Honduran Migrant Caravan Disbands As Regional Agreements Work

More than 3,000 economic migrants started out from Honduras last week hoping to reach the U.S. border where they planned to ask for political asylum. Unlike earlier caravans, where many of the migrants made it to the U.S. border, this latest attempt at an organized large-scale incursion never made it out of Honduras.

Under agreements struck by the Trump administration with Central American governments and Mexico, the caravan disbanded before people put their health and safety in jeopardy, and before U.S. border officials were forced to deal with yet another migration crisis – this time in the midst of a global pandemic. These multilateral agreements require governments in the region to prevent caravans of migrants from entering and transiting their countries, and to offer those who wish to apply for asylum the opportunity to do so. The United States also offers asylum seekers the option to file a petition at an embassy or consulate in their home countries instead of entering the U.S. illegally before claiming asylum.

These agreements are under fire from mass migration advocates and could potentially be terminated under a Biden administration. The Democratic Unity Task Force Recommendations, endorsed by former Vice President Joe Biden, explicitly calls for “End[ing]the Asylum Cooperative Agreements the U.S. has signed with Honduras, El Salvador, and Guatemala.” Additionally, task force demands an “End [to]the Migrant Protection Protocols (MPP) also known as “Remain in Mexico.”

Without those agreement in place and being enforced, this caravan would surely have reached our southern border and spur both more caravans and less organized large-scale migrant flows.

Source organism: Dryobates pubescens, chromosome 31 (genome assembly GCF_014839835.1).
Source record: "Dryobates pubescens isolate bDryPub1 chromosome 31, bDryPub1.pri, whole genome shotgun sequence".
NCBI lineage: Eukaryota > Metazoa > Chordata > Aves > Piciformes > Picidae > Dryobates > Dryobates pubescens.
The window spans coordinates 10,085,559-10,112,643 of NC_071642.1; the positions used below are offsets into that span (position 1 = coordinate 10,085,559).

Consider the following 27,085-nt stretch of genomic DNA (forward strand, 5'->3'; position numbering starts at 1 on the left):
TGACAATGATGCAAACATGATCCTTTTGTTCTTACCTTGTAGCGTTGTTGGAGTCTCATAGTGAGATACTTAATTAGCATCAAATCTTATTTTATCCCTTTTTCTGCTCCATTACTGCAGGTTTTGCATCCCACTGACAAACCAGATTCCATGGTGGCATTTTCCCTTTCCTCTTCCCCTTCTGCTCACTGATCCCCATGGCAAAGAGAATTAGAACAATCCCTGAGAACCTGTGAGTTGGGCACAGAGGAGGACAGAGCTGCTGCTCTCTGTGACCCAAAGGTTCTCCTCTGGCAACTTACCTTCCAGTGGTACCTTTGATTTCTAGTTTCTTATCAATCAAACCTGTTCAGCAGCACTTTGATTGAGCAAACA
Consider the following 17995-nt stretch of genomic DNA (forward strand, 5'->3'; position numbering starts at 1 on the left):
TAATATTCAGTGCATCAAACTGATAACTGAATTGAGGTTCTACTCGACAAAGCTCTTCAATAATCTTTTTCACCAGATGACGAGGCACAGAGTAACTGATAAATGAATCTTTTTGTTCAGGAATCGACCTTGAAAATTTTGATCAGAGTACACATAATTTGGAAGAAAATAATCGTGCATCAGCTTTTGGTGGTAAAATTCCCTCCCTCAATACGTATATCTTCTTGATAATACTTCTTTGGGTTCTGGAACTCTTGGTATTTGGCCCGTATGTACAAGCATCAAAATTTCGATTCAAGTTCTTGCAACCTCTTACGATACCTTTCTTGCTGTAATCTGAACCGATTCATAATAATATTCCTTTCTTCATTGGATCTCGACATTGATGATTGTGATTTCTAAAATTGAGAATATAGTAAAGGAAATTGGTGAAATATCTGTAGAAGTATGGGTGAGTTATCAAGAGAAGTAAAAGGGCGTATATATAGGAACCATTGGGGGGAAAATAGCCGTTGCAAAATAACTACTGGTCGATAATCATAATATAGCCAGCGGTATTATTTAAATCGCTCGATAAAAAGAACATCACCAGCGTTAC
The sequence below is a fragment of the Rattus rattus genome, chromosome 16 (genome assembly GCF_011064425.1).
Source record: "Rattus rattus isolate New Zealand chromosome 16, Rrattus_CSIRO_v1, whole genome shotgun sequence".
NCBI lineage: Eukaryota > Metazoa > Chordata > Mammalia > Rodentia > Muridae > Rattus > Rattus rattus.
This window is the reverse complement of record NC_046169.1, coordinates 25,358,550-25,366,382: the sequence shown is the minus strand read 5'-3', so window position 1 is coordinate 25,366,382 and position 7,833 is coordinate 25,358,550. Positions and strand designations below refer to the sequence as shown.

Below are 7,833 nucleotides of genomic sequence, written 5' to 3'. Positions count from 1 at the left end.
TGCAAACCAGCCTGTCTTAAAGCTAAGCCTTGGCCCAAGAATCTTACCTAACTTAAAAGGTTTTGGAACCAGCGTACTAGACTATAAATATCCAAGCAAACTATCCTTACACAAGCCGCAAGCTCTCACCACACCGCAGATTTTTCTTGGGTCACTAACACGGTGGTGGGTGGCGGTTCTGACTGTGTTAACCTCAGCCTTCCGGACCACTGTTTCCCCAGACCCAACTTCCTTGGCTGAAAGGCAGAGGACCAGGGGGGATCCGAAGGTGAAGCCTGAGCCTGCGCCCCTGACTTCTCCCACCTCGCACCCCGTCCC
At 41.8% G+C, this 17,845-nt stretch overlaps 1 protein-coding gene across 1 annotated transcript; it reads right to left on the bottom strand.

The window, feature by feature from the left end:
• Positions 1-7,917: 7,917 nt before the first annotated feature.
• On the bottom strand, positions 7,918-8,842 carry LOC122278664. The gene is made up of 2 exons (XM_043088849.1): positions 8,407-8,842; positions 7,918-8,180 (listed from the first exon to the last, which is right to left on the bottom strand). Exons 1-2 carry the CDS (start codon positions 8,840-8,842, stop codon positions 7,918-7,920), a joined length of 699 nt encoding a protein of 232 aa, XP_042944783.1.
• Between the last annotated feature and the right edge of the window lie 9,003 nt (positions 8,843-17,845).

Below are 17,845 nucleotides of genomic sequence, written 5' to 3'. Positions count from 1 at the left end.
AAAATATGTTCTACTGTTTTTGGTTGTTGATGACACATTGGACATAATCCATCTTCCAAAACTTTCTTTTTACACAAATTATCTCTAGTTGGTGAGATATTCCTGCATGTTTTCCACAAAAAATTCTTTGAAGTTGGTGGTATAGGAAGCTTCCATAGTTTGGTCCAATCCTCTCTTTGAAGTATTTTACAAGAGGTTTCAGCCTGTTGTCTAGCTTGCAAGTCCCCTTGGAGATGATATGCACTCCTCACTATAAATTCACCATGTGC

Indisputably, the economic downturn brought on by the global COVID-19 crisis is weakening the already shaky economies of Central American and other less developed nations. Asylum policies, however, are not designed, nor can they cope with endless flows of people seeking better economic opportunities in the West. Additionally, the global pandemic adds to the risks associated with large-scale illegal migration. A resumption of caravans heading north poses dangers to the migrants, to those in the countries they pass through on their way north, and to the health of the American public should they cross our borders.

The global economic crisis is real and it is taking its toll on people in both poor and developed nations. Under current health and economic circumstances, another large and chaotic wave of migration would only exacerbate the crises that are affecting all of us.

About Author


Ira joined the Federation for American Immigration Reform (FAIR) in 1986 with experience as a journalist, professor of journalism, special assistant to Gov. Richard Lamm (Colorado), and press secretary of the House Defense Appropriations Subcommittee. His columns have appeared in National Review, LA Times, NY Times, Washington Post, Newsweek, and more. He is an experienced TV and radio commentator.